However, this movie is not for every diehard horror fan, especially since some scenes reflect on a mixture of Pulp Fiction meeting Hillside Cannibals while choosing sides from reenactments of Deliverance (1972), which is correct, the squeal scene in a more colorful manner for the rednecks that sadly missed a few steps in the evolution path. Some viewers, especially men, who are not confident in their sexuality may not want to view this movie, as exploitation occurs only to men, but unlike I Spit On Your Grave (1978) rape scenes never contain nudity only suggesting the barbarous actions. Again showing both a double standard and knowing the marketing of the film could never handle that penetration (pun intended) with the male audience, although in drama movies such as The Shawshank Redemption (1994) and the infamous television series OZ showed the merciless brutality to men very clearly.  The movie delves into the deeper meaning of societies tendencies to create isolated groups, whether that is a hunting party, murderous villains, or even a ‘click’ from school, each have a core value, or allegiance to itself, hence transcending the evolution scale and showing primordial existence in the mind of most individuals.

Reed presents an entertaining conceptual piece of horror with true cinematography, creating editing and angles, providing great homage scenes back to the slasher genre and while not perfect, it provides an impact of shock and awe for the gore, with practical effect gushing and splattering with fantastic delights. The only truly and obvious shot in the movie comes from a green screen in the car, honestly no way to overlook, however the causal viewer might stay unaware as if the actors knew of the problem and carefully and skillful hammed up their acting in situation. In addition the dark humor references male rape, lends definitely impolite position and yet it adds to the creative madness of the characters especially when involving Officer Girth (Matt Hish), Reed also stars in his madness of filmmaking as the character Bags.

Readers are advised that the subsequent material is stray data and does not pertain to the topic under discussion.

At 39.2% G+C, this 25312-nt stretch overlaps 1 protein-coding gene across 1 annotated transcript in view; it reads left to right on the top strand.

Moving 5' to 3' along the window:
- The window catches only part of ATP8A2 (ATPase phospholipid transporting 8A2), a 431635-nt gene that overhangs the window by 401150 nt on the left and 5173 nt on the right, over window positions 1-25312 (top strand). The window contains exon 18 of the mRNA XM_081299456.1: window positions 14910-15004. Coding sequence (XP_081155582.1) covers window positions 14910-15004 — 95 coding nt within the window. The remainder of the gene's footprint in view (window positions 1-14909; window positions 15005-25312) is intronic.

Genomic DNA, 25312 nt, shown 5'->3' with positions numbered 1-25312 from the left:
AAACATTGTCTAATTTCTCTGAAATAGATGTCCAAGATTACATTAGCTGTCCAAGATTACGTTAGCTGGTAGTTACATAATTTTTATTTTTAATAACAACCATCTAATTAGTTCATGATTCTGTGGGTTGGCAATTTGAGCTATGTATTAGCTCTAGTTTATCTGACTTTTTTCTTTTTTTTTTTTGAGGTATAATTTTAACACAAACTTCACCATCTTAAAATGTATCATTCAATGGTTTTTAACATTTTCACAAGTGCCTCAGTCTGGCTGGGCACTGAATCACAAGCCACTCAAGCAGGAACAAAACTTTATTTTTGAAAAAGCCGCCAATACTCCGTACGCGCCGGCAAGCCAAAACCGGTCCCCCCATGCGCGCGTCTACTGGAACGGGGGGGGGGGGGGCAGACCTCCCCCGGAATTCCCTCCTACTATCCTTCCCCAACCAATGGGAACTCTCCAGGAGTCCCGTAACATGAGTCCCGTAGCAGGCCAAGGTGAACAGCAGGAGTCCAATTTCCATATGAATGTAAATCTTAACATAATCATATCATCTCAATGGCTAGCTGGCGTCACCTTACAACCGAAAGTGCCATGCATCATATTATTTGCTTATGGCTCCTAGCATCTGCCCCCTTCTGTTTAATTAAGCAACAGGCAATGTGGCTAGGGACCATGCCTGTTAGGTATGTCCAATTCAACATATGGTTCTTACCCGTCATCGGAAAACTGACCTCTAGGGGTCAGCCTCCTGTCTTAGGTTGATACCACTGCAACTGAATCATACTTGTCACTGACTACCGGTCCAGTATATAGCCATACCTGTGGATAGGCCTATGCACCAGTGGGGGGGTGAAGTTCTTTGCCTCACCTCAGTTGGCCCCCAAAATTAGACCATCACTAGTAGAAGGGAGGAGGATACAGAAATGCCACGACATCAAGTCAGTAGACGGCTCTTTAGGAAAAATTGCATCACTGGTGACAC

A highly recommended film for every twisted sick demented horror fan, requiring the influx of gore, guts, and more gore, this movie contains so many wonderful aspects, as it stands out among the other numerous backwoods horror flicks, which the count surpasses 200 films, but Reed delivers the unapologetic horror served with extra helpings of slaughtering and bloodshed. Those fans familiar with Ryan Nicholson, Jared Masters, and Adam Ahlbrandt, will comprehended the horrific acts often located in Hershell Gordon Lewis’ movies for example Bloodmania (2017) and harshness of humanity from Cannibal Holocaust (1980).  Now if one is ready join the trip to Hampshire and venture into the American Backwoods to discover the resources of man’s nature predatory and animalistic desires.

This review was originally published on Rogue Cinemas now defunct website in July 2016.


  • In June of 1994, one of the most brutal mass slaughters in history occurred in the woods of northern New England. Four months later, history is about to repeat itself.
  • Something cold, something blue, something sorrowed, something slew.
  • Live Free Or Die. Death is Not the Worst of Evils.
  • “Not till we are completely lost or turned ’round do we appreciate the vastness and strangeness of nature.” – Thoreau
  • Backwoods Motherf*ckery.
  • Death Is Not The Worst Of Evils
  • A local rite goes frightfully wrong when a group of teenage boys encounters a sinister hunting party, a bloodthirsty tribe and a mythical beast in the backwoods of New Hampshire.



IMDb Rating: 4.5/10

Baron’s Rating: 5.0/10